A licensed mental health provider’s use of SOCE on a patient under 18 years of age is “considered unprofessional conduct,” which will subject that provider to “discipline by the licensing entity for that mental health provider” [Cal. Bus. & Prof. Code § 865.2].

What the Courts Say about Sexual Orientation Change Efforts

The Federal Ninth Circuit Court of Appeals addressed the issue of sexual orientation therapy in 2013 on various constitutional challenges to Senate Bill 1172, concluding that this legislation regulates conduct that is “unprofessional” and therefore does not infringe upon any protected or fundamental rights of the mental health practitioner.

Furthermore, the court held that “SB 1172 advances California’s interest in ‘protecting the physical and psychological well-being of minors, including lesbian, gay, bisexual and transgender youth and in protecting minors against exposure to serious harms caused by sexual orientation change efforts’ [2012 Cal. Legis. Serv. Ch. 835, §1(n).]. Without a doubt, protecting the well-being of minors is a legitimate state interest.”

Know and Protect Your Civil Rights

If you are a lesbian, gay, bisexual or transgender youth under the age of 18, or know someone who is, it is important that you understand that no one, not even parents, can require you or any other minor to submit to gay conversion therapy. You have civil rights and while licensed mental health professions have a first amendment right to talk to you about sexual orientation change efforts (SOCE) and express their opinion about homosexuality or any other topic, they are prohibited from actually engaging you in this controversial and scientifically unproven form of therapy.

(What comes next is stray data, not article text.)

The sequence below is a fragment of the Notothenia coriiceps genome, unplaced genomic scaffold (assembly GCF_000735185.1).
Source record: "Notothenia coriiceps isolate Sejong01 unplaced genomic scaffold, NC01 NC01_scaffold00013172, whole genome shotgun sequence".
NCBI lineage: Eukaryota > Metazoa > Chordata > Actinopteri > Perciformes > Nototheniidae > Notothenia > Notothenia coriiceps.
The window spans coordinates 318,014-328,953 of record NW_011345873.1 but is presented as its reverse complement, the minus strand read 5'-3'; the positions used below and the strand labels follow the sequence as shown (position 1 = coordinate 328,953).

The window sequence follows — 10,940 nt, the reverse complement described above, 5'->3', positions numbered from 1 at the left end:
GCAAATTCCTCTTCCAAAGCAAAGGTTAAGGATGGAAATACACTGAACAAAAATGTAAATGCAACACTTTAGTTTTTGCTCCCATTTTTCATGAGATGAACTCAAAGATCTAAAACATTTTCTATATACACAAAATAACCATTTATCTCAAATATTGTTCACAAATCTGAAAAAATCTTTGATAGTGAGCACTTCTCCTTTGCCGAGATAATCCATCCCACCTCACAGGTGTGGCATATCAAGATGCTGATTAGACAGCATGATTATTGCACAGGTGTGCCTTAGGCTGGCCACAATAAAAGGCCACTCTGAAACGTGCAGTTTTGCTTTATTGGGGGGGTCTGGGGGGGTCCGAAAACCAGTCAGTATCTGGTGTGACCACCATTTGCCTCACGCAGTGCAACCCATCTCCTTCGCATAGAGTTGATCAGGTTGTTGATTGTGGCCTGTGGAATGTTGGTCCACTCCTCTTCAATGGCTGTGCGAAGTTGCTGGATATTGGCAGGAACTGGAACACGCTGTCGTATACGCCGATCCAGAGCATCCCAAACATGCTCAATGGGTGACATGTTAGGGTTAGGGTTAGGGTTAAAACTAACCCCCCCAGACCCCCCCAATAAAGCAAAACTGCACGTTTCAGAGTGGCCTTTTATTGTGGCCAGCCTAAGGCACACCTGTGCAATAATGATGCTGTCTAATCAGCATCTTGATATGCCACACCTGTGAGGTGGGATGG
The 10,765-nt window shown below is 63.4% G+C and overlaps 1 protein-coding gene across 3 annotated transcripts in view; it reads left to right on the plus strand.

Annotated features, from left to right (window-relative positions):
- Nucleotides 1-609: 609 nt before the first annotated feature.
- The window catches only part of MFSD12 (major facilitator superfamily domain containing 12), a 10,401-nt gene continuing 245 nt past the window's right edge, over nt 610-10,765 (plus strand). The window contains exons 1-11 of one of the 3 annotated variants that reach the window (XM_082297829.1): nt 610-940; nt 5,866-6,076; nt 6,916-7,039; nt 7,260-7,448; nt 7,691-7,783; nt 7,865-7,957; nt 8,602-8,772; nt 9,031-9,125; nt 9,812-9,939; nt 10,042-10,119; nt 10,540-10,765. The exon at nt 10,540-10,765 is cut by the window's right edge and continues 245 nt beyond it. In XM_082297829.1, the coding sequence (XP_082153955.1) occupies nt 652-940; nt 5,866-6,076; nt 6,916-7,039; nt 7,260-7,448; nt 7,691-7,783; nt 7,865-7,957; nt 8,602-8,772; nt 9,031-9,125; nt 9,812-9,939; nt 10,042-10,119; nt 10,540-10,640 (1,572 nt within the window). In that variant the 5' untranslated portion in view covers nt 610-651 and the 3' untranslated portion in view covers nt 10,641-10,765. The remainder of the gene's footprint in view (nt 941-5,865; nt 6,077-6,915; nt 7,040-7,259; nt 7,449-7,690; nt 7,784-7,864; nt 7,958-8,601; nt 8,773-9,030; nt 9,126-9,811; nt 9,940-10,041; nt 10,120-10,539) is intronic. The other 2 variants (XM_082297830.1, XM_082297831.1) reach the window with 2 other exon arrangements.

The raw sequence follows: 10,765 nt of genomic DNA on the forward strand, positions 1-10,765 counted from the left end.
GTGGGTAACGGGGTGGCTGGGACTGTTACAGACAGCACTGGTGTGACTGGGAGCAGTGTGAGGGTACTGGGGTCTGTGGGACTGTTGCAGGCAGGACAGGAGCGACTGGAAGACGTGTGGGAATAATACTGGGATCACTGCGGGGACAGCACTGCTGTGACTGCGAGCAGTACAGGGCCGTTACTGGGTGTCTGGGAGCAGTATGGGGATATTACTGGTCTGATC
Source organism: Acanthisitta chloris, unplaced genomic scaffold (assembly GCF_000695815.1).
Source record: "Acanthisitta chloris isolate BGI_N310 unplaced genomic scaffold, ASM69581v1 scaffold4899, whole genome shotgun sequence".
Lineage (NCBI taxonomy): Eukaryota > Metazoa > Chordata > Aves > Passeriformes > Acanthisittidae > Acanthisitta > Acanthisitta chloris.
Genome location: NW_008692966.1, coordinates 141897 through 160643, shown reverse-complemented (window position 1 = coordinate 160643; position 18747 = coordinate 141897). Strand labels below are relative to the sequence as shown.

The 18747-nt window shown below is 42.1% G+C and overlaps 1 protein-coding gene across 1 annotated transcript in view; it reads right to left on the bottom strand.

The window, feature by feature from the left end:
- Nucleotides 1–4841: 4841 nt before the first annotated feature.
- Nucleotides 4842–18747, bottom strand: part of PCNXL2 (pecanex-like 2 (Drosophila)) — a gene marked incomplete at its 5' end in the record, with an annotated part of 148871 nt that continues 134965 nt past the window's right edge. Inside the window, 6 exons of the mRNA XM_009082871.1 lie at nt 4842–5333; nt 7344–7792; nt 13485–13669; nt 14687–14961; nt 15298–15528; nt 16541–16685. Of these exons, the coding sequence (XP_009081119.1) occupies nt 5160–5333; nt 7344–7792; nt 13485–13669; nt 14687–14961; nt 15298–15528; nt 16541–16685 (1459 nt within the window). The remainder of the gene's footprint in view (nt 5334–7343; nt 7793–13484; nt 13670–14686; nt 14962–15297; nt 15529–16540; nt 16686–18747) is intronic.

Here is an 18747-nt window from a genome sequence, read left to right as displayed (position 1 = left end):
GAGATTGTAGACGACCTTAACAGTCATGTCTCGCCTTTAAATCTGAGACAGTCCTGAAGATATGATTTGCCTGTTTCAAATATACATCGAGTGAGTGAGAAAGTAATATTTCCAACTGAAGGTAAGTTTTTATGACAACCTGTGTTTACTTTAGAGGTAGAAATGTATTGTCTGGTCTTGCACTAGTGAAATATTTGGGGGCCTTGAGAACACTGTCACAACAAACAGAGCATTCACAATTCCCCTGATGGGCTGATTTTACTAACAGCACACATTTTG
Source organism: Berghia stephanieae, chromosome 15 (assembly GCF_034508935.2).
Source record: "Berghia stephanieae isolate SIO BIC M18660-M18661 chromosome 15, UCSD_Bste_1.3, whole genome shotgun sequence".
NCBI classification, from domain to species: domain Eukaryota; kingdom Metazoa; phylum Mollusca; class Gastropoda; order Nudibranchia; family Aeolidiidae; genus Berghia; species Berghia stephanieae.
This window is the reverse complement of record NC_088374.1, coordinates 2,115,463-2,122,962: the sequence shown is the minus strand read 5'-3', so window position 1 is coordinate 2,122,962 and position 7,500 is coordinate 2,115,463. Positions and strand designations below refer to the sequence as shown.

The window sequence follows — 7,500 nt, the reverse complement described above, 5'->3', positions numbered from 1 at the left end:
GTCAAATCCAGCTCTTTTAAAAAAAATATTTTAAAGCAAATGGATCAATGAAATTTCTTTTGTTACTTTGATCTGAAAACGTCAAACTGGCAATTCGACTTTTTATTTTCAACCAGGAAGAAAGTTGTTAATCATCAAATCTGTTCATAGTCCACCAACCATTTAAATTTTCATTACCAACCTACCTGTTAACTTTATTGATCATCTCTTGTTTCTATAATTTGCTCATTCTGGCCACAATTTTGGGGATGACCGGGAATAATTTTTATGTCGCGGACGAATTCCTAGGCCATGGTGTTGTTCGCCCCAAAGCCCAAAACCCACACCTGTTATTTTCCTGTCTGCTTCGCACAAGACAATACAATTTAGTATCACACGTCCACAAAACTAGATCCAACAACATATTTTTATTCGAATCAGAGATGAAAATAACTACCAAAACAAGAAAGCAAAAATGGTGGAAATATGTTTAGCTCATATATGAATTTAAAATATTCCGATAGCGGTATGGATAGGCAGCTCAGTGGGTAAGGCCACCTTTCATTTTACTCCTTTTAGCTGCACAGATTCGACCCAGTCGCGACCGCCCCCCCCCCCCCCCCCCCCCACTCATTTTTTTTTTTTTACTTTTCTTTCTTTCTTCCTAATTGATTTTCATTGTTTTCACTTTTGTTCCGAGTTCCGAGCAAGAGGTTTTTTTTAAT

Quite simply, there’s nothing wrong, physically or psychologically, about being gay. Homosexuality is not a disease to be cured, according to the American Psychiatric Association. As attitudes and social norms change over time, most Americans agree that being gay isn’t a choice.

We’ve seen gay civil rights come a long way recently when the United States Supreme Court decided that it was unconstitutional to deny marriage benefits to same-sex couples. Proposition 8, the controversial constitutional ban on gay marriage in California has been nullified by the high court as well.

If anyone is pressuring you or a loved one to “convert” your sexuality against your wishes for whatever reason, contact your local gay and lesbian community service provider and find support. It’s out there. If a licensed mental or medical health professional is trying to use sexual orientation conversion therapy on you, be sure to report him or her to the appropriate licensing board. It’s unprofessional conduct and prohibited in California.

About Wallin & Klarich

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Wallin & Klarich was established in 1981. Over the past 32 years, our law firm has helped tens of thousands of families in their time of legal need. Regardless of whether our clients faced criminal or DUI charges, the loss of their driving privilege, or wanted to clean up their criminal record, we have been there to help them.